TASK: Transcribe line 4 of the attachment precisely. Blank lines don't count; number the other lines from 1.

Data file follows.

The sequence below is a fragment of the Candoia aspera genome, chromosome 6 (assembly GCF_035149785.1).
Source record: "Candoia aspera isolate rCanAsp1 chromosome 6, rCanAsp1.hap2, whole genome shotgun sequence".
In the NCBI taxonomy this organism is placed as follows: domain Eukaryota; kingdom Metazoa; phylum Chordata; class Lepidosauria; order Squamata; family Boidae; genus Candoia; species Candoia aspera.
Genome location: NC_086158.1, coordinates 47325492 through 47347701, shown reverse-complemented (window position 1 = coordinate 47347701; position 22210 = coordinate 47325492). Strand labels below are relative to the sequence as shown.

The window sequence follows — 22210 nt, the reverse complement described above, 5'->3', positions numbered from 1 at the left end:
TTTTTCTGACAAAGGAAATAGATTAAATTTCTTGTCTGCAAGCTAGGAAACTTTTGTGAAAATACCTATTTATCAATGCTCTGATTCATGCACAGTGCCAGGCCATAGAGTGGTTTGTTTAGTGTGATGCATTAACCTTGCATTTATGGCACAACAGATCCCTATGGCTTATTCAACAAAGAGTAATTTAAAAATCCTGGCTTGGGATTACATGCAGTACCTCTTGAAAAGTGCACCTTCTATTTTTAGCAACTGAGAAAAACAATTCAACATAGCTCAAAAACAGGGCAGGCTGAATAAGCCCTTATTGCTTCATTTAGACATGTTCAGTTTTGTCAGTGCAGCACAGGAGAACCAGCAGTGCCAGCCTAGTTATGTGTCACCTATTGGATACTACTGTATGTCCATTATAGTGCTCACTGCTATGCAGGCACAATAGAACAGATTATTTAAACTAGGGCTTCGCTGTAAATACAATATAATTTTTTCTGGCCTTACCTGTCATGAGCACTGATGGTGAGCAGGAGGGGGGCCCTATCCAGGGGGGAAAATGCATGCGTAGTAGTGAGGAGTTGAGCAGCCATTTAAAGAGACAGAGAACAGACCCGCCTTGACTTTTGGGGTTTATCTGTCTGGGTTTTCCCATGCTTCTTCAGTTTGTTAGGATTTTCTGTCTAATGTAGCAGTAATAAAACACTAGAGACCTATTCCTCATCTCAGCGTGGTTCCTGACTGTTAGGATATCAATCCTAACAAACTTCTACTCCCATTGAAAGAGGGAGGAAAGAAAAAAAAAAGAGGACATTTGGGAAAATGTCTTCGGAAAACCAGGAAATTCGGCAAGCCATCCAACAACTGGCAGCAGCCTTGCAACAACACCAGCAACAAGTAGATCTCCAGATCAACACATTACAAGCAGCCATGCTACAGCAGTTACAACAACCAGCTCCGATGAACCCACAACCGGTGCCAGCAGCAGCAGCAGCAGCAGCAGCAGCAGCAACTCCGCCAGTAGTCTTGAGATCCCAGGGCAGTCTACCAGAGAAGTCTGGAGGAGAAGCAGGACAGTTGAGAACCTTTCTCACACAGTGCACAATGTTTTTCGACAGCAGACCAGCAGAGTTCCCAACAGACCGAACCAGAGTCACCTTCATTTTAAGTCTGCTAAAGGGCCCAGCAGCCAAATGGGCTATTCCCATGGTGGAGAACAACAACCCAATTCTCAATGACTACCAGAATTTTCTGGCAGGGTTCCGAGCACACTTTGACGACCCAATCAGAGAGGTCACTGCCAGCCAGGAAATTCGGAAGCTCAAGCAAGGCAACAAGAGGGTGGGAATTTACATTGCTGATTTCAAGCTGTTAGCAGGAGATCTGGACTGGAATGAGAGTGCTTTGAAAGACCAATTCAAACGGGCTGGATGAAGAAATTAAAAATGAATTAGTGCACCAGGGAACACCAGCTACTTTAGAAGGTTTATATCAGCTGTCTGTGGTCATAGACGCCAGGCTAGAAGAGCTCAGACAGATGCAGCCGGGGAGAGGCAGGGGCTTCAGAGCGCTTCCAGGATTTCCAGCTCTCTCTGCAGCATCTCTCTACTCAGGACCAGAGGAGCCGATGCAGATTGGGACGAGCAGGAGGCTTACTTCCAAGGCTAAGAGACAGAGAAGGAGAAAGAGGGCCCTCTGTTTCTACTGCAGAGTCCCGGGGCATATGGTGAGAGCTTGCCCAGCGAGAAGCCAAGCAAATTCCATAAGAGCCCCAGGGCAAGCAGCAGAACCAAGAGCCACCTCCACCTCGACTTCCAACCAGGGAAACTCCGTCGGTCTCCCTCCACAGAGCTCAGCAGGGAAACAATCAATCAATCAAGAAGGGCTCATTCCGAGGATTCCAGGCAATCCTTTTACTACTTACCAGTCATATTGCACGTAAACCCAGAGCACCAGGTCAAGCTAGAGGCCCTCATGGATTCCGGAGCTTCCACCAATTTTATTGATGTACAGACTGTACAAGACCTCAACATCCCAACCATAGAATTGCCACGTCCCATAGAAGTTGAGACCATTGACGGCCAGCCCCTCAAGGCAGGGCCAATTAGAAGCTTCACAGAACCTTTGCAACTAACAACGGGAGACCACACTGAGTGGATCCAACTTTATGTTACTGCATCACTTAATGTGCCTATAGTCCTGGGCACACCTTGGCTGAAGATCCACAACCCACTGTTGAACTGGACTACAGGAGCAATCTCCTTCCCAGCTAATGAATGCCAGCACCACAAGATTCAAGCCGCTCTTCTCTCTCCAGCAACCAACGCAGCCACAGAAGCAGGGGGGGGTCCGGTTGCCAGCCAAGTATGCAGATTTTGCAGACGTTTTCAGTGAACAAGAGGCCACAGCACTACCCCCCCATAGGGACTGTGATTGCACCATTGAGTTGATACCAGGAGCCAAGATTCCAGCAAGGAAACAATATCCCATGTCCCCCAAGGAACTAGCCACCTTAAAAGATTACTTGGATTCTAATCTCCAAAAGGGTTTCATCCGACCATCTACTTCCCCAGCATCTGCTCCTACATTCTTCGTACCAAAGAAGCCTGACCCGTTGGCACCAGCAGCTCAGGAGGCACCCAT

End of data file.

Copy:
Genome location: NC_086158.1, coordinates 47325492 through 47347701, shown reverse-complemented (window position 1 = coordinate 47347701; position 22210 = coordinate 47325492). Strand labels below are relative to the sequence as shown.